Life at Crater Lake National Park
The Food Chain: every living thing is essential to life on Earth.
The ecosystem is built around the food chain. The food chain demonstrates the relationship of all the different life forms. The basic idea of the food chain is that the plants feed the herbivores, and the herbivores feed the carnivores. Animals that do not get eaten by anything else will eventually die and decay. The death and decay process puts nutrients back into the soil, and the plants grow and make their own food from these nutrients. The diversity of the plants and animals in the community helps to maintain the ecosystem.
All living things serve a purpose in life, whether directly or indirectly. For example, mosquitoes might not be our best friends but they are food for bats. If all the mosquitoes died, then the bats might not have enough food and would starve to death. And if the bats become extinct, then the animal which feeds on bats would go through the same process. Or vice versa: We might think that bats are useless to us, but if bats were to become extinct, then the mosquitoes would become overpopulated. This destruction of natural process will go on and on, until one day, all the living things on this world might become extinct, including the human species.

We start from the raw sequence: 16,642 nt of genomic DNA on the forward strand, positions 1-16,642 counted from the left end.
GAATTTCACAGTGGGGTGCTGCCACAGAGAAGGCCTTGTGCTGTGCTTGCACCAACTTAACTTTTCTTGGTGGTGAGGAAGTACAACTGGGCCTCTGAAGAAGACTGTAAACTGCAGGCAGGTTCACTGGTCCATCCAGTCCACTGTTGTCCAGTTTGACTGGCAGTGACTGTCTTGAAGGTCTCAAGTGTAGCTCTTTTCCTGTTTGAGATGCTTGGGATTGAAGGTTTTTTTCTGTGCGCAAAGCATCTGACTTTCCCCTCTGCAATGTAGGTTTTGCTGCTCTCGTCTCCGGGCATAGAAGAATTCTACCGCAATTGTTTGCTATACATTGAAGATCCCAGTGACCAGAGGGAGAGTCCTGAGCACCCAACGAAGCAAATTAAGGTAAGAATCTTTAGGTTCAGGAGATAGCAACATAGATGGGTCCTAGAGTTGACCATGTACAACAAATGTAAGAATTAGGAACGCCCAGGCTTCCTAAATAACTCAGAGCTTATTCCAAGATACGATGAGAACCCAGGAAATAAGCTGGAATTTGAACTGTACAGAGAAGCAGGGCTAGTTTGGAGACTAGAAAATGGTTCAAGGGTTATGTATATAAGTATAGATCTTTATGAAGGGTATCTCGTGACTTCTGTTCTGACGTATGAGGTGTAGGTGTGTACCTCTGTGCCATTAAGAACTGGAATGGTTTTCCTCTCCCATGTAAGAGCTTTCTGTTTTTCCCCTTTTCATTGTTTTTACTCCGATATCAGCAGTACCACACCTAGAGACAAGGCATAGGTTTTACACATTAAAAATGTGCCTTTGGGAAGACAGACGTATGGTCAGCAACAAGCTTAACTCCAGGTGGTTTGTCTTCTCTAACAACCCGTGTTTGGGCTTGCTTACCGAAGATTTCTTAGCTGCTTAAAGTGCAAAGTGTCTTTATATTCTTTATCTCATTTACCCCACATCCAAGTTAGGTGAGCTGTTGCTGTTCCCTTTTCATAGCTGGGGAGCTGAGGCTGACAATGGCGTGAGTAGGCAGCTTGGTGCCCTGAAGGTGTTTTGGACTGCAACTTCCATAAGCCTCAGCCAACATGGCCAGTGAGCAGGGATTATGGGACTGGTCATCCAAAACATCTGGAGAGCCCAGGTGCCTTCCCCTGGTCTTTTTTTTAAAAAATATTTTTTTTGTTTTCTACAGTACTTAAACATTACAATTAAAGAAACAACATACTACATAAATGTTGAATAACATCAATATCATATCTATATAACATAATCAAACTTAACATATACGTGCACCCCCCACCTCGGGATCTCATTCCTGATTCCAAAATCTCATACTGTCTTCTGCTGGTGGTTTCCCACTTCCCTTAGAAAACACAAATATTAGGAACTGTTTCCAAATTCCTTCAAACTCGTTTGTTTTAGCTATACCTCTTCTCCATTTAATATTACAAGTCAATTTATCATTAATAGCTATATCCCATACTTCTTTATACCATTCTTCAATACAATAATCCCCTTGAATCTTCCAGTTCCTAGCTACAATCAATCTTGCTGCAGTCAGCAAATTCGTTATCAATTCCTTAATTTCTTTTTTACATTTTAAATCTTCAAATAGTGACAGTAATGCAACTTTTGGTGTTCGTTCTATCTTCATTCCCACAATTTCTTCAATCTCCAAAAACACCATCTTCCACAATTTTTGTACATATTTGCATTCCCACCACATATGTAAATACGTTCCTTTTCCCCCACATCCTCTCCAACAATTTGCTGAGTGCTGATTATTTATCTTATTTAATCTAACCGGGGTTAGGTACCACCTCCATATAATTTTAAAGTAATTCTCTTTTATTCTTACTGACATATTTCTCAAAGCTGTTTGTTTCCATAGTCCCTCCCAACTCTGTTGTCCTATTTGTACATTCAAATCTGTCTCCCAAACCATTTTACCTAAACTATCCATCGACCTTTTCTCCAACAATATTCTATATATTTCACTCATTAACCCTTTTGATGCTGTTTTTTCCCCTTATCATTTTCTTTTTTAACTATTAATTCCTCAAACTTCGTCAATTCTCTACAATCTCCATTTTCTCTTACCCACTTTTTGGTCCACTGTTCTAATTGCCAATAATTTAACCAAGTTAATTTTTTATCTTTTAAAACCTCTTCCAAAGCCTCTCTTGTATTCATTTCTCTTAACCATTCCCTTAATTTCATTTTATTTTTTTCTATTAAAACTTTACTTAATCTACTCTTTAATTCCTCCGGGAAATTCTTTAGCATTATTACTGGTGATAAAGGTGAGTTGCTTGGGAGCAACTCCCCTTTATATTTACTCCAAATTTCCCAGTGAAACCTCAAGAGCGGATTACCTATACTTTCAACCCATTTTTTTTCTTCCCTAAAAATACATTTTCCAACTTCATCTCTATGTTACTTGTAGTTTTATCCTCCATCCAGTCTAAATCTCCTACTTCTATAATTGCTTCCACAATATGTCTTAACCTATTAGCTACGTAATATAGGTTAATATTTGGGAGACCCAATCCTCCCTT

Following are some representations of plants and wildlife at the park. For more information, please see the following pages from the National Park Service: http://www.nps.gov/crla/crlafor.htm and http://www.nps.gov/crla/ani.htm.